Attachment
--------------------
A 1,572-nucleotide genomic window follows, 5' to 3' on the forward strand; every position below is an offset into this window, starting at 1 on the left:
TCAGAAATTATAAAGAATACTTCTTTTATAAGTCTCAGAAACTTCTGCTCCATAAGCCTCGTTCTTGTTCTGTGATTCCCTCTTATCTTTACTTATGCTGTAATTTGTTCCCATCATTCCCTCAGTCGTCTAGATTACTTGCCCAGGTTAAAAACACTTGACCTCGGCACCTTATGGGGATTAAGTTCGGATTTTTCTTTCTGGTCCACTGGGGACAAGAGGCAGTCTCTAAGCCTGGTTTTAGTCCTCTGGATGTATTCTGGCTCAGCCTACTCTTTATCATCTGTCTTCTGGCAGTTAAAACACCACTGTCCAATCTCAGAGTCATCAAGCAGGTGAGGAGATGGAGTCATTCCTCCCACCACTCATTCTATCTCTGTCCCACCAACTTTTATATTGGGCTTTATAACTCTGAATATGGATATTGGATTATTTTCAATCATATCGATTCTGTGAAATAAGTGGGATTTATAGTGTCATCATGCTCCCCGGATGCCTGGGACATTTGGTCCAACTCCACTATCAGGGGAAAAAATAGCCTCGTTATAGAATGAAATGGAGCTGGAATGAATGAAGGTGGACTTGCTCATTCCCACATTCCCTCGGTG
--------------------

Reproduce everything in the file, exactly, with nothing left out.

A 1,572-nucleotide genomic window follows, 5' to 3' on the forward strand; every position below is an offset into this window, starting at 1 on the left:
TCAGAAATTATAAAGAATACTTCTTTTATAAGTCTCAGAAACTTCTGCTCCATAAGCCTCGTTCTTGTTCTGTGATTCCCTCTTATCTTTACTTATGCTGTAATTTGTTCCCATCATTCCCTCAGTCGTCTAGATTACTTGCCCAGGTTAAAAACACTTGACCTCGGCACCTTATGGGGATTAAGTTCGGATTTTTCTTTCTGGTCCACTGGGGACAAGAGGCAGTCTCTAAGCCTGGTTTTAGTCCTCTGGATGTATTCTGGCTCAGCCTACTCTTTATCATCTGTCTTCTGGCAGTTAAAACACCACTGTCCAATCTCAGAGTCATCAAGCAGGTGAGGAGATGGAGTCATTCCTCCCACCACTCATTCTATCTCTGTCCCACCAACTTTTATATTGGGCTTTATAACTCTGAATATGGATATTGGATTATTTTCAATCATATCGATTCTGTGAAATAAGTGGGATTTATAGTGTCATCATGCTCCCCGGATGCCTGGGACATTTGGTCCAACTCCACTATCAGGGGAAAAAATAGCCTCGTTATAGAATGAAATGGAGCTGGAATGAATGAAGGTGGACTTGCTCATTCCCACATTCCCTCGGTG